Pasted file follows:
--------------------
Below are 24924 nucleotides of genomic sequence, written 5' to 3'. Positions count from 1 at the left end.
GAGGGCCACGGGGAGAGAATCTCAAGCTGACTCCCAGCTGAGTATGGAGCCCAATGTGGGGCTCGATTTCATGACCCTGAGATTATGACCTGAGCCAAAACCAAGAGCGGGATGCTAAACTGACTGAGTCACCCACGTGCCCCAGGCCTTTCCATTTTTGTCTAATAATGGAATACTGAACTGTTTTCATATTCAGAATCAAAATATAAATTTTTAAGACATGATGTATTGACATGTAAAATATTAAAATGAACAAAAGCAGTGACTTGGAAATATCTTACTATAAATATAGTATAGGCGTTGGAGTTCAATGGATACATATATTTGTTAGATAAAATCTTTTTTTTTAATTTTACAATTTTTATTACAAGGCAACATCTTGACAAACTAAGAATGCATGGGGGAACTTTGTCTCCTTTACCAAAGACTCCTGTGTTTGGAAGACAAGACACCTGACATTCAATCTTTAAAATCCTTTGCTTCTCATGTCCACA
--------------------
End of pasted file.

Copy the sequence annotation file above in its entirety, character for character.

Below are 24924 nucleotides of genomic sequence, written 5' to 3'. Positions count from 1 at the left end.
GAGGGCCACGGGGAGAGAATCTCAAGCTGACTCCCAGCTGAGTATGGAGCCCAATGTGGGGCTCGATTTCATGACCCTGAGATTATGACCTGAGCCAAAACCAAGAGCGGGATGCTAAACTGACTGAGTCACCCACGTGCCCCAGGCCTTTCCATTTTTGTCTAATAATGGAATACTGAACTGTTTTCATATTCAGAATCAAAATATAAATTTTTAAGACATGATGTATTGACATGTAAAATATTAAAATGAACAAAAGCAGTGACTTGGAAATATCTTACTATAAATATAGTATAGGCGTTGGAGTTCAATGGATACATATATTTGTTAGATAAAATCTTTTTTTTTAATTTTACAATTTTTATTACAAGGCAACATCTTGACAAACTAAGAATGCATGGGGGAACTTTGTCTCCTTTACCAAAGACTCCTGTGTTTGGAAGACAAGACACCTGACATTCAATCTTTAAAATCCTTTGCTTCTCATGTCCACA